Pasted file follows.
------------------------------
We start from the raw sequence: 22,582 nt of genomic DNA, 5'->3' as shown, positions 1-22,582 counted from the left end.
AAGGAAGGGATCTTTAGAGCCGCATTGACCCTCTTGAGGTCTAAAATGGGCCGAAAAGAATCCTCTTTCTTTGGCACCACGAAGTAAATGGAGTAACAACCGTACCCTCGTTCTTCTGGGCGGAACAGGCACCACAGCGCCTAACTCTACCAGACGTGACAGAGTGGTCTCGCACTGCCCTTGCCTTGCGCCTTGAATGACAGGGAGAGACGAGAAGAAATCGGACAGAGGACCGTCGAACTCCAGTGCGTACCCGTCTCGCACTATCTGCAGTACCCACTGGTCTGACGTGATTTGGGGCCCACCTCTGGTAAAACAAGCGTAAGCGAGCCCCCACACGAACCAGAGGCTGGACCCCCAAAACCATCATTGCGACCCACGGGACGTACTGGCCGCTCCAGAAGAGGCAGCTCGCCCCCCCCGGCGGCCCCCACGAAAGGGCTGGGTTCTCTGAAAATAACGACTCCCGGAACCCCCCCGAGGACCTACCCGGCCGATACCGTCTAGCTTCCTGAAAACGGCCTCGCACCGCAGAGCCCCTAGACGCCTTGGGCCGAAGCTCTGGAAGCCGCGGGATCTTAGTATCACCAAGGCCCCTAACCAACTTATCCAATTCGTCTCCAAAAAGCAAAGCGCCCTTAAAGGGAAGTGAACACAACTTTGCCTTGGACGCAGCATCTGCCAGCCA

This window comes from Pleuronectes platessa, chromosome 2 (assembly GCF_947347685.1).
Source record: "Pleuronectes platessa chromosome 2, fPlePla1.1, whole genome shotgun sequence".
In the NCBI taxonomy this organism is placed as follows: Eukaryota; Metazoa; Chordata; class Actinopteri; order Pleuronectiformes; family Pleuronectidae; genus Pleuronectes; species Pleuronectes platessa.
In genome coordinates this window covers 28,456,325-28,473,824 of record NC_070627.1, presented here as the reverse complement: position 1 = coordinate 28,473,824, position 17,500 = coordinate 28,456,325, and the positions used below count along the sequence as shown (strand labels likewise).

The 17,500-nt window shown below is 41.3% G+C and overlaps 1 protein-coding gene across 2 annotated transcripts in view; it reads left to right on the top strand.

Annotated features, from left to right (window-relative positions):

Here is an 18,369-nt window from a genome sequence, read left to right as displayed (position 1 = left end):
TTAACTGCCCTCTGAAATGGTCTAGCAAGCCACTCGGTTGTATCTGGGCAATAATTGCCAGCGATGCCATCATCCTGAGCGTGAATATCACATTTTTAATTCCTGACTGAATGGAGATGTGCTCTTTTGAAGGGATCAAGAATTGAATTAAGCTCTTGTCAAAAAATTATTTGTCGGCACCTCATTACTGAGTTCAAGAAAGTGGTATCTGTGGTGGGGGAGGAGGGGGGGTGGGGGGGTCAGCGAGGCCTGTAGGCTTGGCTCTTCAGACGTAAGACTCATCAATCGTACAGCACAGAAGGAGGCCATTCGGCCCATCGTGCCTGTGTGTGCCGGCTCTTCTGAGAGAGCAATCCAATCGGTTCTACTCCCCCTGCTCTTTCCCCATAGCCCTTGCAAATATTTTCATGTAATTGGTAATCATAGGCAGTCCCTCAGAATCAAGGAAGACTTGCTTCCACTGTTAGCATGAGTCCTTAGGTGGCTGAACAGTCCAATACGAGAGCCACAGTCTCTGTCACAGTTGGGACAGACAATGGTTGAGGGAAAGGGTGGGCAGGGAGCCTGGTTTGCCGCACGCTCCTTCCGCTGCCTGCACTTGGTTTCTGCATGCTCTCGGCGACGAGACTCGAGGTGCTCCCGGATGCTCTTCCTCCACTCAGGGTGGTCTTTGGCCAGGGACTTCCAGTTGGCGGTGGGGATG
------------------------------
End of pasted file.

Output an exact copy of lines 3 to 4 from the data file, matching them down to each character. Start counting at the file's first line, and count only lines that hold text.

This window comes from Pleuronectes platessa, chromosome 2 (assembly GCF_947347685.1).
Source record: "Pleuronectes platessa chromosome 2, fPlePla1.1, whole genome shotgun sequence".